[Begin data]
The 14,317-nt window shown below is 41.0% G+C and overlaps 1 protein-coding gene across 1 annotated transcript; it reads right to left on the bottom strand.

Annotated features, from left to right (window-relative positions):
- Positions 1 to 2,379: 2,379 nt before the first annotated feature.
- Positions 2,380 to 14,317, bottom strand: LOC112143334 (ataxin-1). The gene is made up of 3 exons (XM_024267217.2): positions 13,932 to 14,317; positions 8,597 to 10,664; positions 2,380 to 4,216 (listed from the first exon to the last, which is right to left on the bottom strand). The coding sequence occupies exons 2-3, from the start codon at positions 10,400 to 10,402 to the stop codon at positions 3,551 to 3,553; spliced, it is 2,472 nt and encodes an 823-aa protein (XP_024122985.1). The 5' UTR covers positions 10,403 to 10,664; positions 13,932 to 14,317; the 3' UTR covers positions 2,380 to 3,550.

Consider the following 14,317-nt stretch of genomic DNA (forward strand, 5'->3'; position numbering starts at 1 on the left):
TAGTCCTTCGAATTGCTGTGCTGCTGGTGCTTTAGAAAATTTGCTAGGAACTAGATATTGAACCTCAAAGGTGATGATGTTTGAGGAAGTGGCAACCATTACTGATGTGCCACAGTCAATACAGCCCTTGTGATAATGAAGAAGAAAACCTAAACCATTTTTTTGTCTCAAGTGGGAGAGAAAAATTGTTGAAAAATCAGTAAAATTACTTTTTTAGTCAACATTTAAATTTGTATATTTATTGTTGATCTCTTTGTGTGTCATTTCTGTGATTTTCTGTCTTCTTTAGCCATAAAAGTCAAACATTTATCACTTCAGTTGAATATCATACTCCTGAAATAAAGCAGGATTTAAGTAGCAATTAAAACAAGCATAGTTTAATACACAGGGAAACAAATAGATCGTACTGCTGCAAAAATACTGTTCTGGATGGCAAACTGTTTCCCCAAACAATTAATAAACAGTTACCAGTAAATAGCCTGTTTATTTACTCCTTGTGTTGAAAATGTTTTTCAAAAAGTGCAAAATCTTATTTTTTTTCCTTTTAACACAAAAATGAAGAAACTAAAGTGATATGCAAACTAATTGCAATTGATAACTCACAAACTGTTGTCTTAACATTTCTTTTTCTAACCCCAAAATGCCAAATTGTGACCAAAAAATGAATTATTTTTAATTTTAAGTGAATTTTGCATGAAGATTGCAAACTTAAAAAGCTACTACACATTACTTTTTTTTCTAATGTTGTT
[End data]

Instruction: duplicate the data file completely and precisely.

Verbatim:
The 14,317-nt window shown below is 41.0% G+C and overlaps 1 protein-coding gene across 1 annotated transcript; it reads right to left on the bottom strand.

Annotated features, from left to right (window-relative positions):
- Positions 1 to 2,379: 2,379 nt before the first annotated feature.
- Positions 2,380 to 14,317, bottom strand: LOC112143334 (ataxin-1). The gene is made up of 3 exons (XM_024267217.2): positions 13,932 to 14,317; positions 8,597 to 10,664; positions 2,380 to 4,216 (listed from the first exon to the last, which is right to left on the bottom strand). The coding sequence occupies exons 2-3, from the start codon at positions 10,400 to 10,402 to the stop codon at positions 3,551 to 3,553; spliced, it is 2,472 nt and encodes an 823-aa protein (XP_024122985.1). The 5' UTR covers positions 10,403 to 10,664; positions 13,932 to 14,317; the 3' UTR covers positions 2,380 to 3,550.

Consider the following 14,317-nt stretch of genomic DNA (forward strand, 5'->3'; position numbering starts at 1 on the left):
TAGTCCTTCGAATTGCTGTGCTGCTGGTGCTTTAGAAAATTTGCTAGGAACTAGATATTGAACCTCAAAGGTGATGATGTTTGAGGAAGTGGCAACCATTACTGATGTGCCACAGTCAATACAGCCCTTGTGATAATGAAGAAGAAAACCTAAACCATTTTTTTGTCTCAAGTGGGAGAGAAAAATTGTTGAAAAATCAGTAAAATTACTTTTTTAGTCAACATTTAAATTTGTATATTTATTGTTGATCTCTTTGTGTGTCATTTCTGTGATTTTCTGTCTTCTTTAGCCATAAAAGTCAAACATTTATCACTTCAGTTGAATATCATACTCCTGAAATAAAGCAGGATTTAAGTAGCAATTAAAACAAGCATAGTTTAATACACAGGGAAACAAATAGATCGTACTGCTGCAAAAATACTGTTCTGGATGGCAAACTGTTTCCCCAAACAATTAATAAACAGTTACCAGTAAATAGCCTGTTTATTTACTCCTTGTGTTGAAAATGTTTTTCAAAAAGTGCAAAATCTTATTTTTTTTCCTTTTAACACAAAAATGAAGAAACTAAAGTGATATGCAAACTAATTGCAATTGATAACTCACAAACTGTTGTCTTAACATTTCTTTTTCTAACCCCAAAATGCCAAATTGTGACCAAAAAATGAATTATTTTTAATTTTAAGTGAATTTTGCATGAAGATTGCAAACTTAAAAAGCTACTACACATTACTTTTTTTTCTAATGTTGTT